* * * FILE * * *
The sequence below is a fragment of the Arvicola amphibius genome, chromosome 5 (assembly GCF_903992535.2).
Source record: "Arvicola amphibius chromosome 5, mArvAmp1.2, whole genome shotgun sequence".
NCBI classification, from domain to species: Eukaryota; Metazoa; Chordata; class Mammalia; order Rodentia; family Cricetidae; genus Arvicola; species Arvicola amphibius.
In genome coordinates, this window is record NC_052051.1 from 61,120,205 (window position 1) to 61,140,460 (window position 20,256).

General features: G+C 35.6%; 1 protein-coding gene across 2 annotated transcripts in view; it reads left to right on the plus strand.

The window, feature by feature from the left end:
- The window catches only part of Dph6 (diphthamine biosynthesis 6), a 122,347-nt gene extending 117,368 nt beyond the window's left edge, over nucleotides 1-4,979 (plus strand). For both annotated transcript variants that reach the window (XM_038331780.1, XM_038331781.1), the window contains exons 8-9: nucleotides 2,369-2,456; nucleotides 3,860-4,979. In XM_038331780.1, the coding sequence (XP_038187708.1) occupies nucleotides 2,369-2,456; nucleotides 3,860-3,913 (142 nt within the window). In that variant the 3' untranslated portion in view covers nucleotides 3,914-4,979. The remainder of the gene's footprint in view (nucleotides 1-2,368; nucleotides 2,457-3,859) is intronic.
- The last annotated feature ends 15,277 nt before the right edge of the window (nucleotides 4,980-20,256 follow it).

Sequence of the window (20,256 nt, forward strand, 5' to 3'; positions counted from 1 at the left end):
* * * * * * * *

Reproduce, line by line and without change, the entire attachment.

The sequence below is a fragment of the Arvicola amphibius genome, chromosome 5 (assembly GCF_903992535.2).
Source record: "Arvicola amphibius chromosome 5, mArvAmp1.2, whole genome shotgun sequence".
NCBI classification, from domain to species: Eukaryota; Metazoa; Chordata; class Mammalia; order Rodentia; family Cricetidae; genus Arvicola; species Arvicola amphibius.
In genome coordinates, this window is record NC_052051.1 from 61,120,205 (window position 1) to 61,140,460 (window position 20,256).

General features: G+C 35.6%; 1 protein-coding gene across 2 annotated transcripts in view; it reads left to right on the plus strand.

The window, feature by feature from the left end:
- The window catches only part of Dph6 (diphthamine biosynthesis 6), a 122,347-nt gene extending 117,368 nt beyond the window's left edge, over nucleotides 1-4,979 (plus strand). For both annotated transcript variants that reach the window (XM_038331780.1, XM_038331781.1), the window contains exons 8-9: nucleotides 2,369-2,456; nucleotides 3,860-4,979. In XM_038331780.1, the coding sequence (XP_038187708.1) occupies nucleotides 2,369-2,456; nucleotides 3,860-3,913 (142 nt within the window). In that variant the 3' untranslated portion in view covers nucleotides 3,914-4,979. The remainder of the gene's footprint in view (nucleotides 1-2,368; nucleotides 2,457-3,859) is intronic.
- The last annotated feature ends 15,277 nt before the right edge of the window (nucleotides 4,980-20,256 follow it).

Sequence of the window (20,256 nt, forward strand, 5' to 3'; positions counted from 1 at the left end):